The advent of the single-service coffee pod, most recognizable in the popularity of Keurig’s K-Cup and its many copycats, has made huge waves in the way Americans drink coffee. Approximately one in three American homes has one, and companies like Folgers and Dunkin’ Donuts quickly learned to get on board.
Our love for those coffee pods, however, is hurting the coffee farmers whose whole livelihoods depend on the demand for good old coffee beans. According to Bloomberg, while Americans are drinking as much coffee as ever, we’re mostly buying it in pods — for home use, anyway.
“The coffee market has lost its best consumer: the kitchen sink,” Hernando de la Roche, a senior vice president at INTL FCStone Inc., a commodities trading firm, told Bloomberg. “Roasters are telling us that single-cup coffee has been reducing demand.” The problem is made worse by the fact that coffee is currently in great supply.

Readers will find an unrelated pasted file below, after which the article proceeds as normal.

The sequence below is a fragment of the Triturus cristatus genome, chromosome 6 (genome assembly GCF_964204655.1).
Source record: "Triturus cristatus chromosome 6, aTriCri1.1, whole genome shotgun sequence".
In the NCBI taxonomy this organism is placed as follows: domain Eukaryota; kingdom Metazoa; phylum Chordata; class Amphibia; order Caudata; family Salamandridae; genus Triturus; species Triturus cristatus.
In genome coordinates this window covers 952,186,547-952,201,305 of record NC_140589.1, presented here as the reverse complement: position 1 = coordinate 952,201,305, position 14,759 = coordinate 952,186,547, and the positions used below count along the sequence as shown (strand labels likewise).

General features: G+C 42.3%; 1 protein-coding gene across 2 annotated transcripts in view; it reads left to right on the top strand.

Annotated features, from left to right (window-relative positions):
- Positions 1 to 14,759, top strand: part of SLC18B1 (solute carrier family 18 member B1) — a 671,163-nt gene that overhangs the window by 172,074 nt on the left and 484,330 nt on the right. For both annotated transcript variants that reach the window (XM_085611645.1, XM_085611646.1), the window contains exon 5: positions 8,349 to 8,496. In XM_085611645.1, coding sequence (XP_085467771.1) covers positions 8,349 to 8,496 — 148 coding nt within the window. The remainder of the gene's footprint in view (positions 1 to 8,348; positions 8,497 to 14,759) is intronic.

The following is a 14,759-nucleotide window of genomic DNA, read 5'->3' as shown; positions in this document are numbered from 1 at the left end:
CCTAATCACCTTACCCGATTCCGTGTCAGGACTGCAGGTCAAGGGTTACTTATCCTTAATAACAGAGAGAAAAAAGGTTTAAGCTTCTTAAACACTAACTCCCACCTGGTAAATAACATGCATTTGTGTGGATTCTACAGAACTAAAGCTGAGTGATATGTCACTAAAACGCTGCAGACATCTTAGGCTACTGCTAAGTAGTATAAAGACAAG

John Boyle, chief operating officer at the company behind Hills Bros., Chock full o’Nuts and Kauai coffees, called it “volume erosion in the overall coffee category.” That loss is also hurting the very industry responsible for coffee production, which needs to be moving a lot more product.
Those plastic coffee pods, by the way, are still not recyclable, and K-Cup inventor John Sylvan says they never will be.
Sylvan told The Atlantic that he thinks of them more like “a cigarette for coffee” and that he regrets their effect on the environment, which is not small. He also doesn’t even like to use them.
“It’s not like drip coffee is tough to make,” Sylvan said.